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REVIEW  NUCLEAR MEDICINE IN PRECISION ONCOLOGY 

The Quarterly Journal of Nuclear Medicine and Molecular Imaging 2020 September;64(3):250-64

DOI: 10.23736/S1824-4785.20.03264-1

Copyright © 2020 EDIZIONI MINERVA MEDICA

lingua: Inglese

Managing radioiodine refractory thyroid cancer: the role of dosimetry and redifferentiation on subsequent I-131 therapy

Maaike DOTINGA 1 , Dennis VRIENS 1, Floris van VELDEN 1, Linda HEIJMEN 1, James NAGARAJAH 2, 3, Rodney HICKS 4, Ellen KAPITEIJN 5, Lioe-Fee de GEUS-OEI 1, 6

1 Section of Nuclear Medicine, Department of Radiology, Leiden University Medical Center, Leiden, the Netherlands; 2 Department of Radiology and Nuclear Medicine, Radboud University Medical Center, Nijmegen, the Netherlands; 3 Department of Nuclear Medicine, Technical University Munich, Munich, Germany; 4 Department of Molecular Imaging, Peter MacCallum Cancer Center, Melbourne, VIC, Australia; 5 Department of Medical Oncology, Leiden University Medical Center, Leiden, the Netherlands; 6 Biomedical Photonic Imaging Group, University of Twente, Enschede, the Netherlands



Poor responses to iodine-131 (I-131) therapy can relate to either low iodine uptake and retention in thyroid cancer cells or to increased radioresistance. Both mechanisms are currently termed radioactive iodine (RAI)-refractory (RAI-R) thyroid cancer but the first reflects unsuitability for I-131 therapy that can be evaluated in advance of treatment, whereas the other can only be identified post hoc. Management of both represents a considerable challenge in clinical practice as failure of I-131 therapy, the most effective treatment of metastatic thyroid cancer, is associated with a poor overall prognosis. The development of targeted therapies has shown substantial promise in the treatment of RAI-R thyroid cancer in progressive patients. Recent studies show that selective tyrosine kinase inhibitors (TKIs) targeting B-type rapidly accelerated fibrosarcoma kinase (BRAF) and mitogen-activated protein kinase (MEK) can be used as redifferentiation agents to re-induce RAI uptake, thereby (re)enabling I-131 therapy. The use of dosimetry prior- and post-TKI treatment can assist in quantifying RAI uptake and improve identification of patients that will benefit from I-131 therapy. It also potentially offers the prospect of calculating individualized therapeutic administered activities to enhance efficacy and limit toxicity. In this review, we present an overview of the regulation of RAI uptake and clinically investigated redifferentiation agents, both reimbursed and in experimental setting, that induce renewed RAI uptake. We describe the role of dosimetry in redifferentiation and subsequent I-131 therapy in RAI-R thyroid cancer, explain different dosimetry approaches and discuss limitations and considerations in the field.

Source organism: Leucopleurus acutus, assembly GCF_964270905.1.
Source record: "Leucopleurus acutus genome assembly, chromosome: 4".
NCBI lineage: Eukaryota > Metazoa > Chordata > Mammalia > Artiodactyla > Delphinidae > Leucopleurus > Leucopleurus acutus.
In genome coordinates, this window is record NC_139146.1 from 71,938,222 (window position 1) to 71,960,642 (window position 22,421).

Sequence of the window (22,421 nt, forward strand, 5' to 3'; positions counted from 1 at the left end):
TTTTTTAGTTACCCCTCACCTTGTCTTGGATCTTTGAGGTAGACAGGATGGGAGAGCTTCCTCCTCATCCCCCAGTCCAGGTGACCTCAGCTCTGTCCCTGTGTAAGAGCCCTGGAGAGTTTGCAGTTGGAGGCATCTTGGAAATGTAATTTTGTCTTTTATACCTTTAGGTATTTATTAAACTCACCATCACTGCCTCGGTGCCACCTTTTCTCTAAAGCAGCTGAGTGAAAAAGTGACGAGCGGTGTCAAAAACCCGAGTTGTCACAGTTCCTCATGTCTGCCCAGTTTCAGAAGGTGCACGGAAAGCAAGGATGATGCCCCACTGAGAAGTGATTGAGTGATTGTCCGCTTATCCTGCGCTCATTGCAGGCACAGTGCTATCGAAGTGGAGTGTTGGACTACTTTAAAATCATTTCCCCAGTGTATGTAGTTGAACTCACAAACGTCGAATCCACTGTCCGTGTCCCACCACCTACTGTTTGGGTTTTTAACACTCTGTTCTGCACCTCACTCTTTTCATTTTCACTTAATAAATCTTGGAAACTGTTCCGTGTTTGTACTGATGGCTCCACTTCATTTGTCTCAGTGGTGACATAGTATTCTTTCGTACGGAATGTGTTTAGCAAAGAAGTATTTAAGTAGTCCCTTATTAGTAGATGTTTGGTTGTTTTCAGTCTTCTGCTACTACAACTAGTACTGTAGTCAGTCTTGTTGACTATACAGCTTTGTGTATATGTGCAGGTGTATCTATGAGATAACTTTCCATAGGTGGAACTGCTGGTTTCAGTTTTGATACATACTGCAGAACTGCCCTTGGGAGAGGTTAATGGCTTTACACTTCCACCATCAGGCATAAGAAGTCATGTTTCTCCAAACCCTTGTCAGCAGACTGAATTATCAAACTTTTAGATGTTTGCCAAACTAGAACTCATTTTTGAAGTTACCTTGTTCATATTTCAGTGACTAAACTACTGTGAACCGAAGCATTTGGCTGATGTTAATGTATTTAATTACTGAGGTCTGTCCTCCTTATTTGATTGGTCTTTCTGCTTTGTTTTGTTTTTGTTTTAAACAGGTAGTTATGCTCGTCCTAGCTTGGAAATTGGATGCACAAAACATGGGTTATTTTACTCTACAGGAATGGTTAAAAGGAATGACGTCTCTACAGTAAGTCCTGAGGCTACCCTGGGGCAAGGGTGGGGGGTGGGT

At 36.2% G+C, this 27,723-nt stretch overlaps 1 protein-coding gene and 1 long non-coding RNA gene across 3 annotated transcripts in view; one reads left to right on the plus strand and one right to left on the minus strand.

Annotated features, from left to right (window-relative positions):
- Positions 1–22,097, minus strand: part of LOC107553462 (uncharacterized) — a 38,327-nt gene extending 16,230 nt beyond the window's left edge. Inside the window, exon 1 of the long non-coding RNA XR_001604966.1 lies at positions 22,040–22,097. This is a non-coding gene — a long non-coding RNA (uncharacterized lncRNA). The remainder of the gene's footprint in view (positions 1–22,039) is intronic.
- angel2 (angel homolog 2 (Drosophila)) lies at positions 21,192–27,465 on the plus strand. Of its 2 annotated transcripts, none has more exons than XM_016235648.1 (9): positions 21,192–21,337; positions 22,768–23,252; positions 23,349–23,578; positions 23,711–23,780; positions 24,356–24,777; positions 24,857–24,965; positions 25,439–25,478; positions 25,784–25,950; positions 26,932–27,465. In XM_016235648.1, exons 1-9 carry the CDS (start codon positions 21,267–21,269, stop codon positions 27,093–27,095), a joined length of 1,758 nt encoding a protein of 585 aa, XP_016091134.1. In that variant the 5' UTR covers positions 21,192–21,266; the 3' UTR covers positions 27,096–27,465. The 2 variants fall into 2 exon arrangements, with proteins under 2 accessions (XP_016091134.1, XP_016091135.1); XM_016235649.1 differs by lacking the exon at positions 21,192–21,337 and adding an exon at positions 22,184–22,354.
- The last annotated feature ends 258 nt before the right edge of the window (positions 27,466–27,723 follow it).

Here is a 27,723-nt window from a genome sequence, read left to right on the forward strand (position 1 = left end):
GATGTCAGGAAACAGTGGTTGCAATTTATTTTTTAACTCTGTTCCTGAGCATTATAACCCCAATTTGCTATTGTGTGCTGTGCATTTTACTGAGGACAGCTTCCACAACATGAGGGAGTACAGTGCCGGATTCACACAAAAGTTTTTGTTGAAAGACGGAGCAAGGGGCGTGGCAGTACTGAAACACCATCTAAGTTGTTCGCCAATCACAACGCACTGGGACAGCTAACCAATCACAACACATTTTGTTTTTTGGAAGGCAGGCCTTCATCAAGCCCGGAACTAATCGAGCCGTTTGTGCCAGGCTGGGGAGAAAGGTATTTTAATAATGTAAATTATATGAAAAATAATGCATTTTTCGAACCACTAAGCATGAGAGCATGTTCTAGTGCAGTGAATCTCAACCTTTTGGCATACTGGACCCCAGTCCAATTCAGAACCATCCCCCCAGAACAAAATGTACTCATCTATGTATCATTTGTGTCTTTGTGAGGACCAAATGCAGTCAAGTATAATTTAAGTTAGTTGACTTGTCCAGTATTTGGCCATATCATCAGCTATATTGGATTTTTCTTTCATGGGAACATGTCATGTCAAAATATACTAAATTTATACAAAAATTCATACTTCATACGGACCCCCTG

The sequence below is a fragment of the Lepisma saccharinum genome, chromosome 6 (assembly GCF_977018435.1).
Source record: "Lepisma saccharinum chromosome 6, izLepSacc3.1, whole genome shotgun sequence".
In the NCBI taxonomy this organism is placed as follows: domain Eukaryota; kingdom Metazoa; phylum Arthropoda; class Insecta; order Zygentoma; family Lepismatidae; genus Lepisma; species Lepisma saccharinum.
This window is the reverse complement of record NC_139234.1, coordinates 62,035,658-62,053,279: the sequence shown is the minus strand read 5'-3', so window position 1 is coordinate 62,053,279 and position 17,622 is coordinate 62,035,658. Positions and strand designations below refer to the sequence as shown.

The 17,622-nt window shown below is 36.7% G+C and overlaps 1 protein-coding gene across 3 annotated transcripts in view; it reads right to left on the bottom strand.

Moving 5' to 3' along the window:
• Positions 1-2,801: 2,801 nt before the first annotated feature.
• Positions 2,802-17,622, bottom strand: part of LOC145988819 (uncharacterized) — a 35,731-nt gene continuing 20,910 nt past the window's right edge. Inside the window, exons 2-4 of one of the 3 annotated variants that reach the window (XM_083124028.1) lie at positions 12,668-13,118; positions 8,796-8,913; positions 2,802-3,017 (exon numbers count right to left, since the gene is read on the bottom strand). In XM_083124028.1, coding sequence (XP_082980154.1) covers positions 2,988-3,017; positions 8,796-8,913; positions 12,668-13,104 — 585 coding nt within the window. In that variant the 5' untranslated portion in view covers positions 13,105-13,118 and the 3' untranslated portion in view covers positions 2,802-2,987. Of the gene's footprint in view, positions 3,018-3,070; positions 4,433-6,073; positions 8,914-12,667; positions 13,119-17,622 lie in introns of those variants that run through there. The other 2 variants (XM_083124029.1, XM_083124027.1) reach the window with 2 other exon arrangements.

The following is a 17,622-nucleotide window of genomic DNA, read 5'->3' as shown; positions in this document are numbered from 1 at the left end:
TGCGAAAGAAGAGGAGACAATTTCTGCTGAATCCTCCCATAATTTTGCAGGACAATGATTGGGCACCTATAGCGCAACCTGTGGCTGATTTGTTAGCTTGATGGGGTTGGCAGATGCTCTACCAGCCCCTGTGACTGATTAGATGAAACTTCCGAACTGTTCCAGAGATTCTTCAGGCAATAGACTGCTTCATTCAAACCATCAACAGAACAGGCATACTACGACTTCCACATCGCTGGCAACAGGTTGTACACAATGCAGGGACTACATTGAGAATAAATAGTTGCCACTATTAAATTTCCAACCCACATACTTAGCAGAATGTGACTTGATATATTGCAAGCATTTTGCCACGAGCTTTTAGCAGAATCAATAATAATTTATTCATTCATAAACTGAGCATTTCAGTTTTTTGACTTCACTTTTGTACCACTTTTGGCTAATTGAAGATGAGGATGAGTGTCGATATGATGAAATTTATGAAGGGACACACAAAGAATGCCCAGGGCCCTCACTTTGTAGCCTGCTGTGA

KEY WORDS: Radiometry; Thyroid neoplasms; Therapeutics

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